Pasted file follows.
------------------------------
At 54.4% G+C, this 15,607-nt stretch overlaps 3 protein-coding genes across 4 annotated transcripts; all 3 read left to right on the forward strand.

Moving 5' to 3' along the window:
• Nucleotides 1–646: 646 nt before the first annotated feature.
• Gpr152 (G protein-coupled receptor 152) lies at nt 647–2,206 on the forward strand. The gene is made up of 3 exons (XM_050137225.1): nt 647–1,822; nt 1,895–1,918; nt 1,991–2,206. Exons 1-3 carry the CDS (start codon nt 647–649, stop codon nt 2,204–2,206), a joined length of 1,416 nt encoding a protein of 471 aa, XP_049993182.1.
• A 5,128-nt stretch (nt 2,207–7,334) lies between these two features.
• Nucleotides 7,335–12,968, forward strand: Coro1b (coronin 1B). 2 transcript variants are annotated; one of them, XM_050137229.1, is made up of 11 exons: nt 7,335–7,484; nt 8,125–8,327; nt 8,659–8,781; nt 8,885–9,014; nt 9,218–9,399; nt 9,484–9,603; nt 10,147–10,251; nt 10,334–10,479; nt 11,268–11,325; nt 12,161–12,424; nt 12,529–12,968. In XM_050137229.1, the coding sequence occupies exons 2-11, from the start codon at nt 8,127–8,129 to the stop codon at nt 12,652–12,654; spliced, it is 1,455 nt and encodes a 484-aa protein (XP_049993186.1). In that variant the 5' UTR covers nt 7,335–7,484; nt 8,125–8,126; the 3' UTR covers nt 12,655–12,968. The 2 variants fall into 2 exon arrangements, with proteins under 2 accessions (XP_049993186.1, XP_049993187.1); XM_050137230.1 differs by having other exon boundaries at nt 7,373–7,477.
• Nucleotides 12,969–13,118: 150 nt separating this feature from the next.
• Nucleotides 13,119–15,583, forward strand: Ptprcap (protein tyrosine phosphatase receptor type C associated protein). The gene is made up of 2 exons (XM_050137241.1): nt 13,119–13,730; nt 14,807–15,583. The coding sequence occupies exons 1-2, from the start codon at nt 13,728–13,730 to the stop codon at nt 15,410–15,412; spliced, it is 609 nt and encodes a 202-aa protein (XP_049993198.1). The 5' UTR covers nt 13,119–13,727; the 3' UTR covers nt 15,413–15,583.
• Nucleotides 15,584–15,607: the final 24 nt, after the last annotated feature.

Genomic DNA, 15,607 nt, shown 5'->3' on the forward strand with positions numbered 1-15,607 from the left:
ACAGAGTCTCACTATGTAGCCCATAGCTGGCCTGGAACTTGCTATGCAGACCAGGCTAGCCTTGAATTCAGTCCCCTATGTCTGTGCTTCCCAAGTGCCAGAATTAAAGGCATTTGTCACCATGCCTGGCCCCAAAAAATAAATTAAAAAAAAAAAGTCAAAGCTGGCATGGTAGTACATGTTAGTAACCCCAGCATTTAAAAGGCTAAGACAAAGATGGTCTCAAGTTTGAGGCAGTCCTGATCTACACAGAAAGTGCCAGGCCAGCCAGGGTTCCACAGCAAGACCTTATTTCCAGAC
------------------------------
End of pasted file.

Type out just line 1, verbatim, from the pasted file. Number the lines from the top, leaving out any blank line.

At 54.4% G+C, this 15,607-nt stretch overlaps 3 protein-coding genes across 4 annotated transcripts; all 3 read left to right on the forward strand.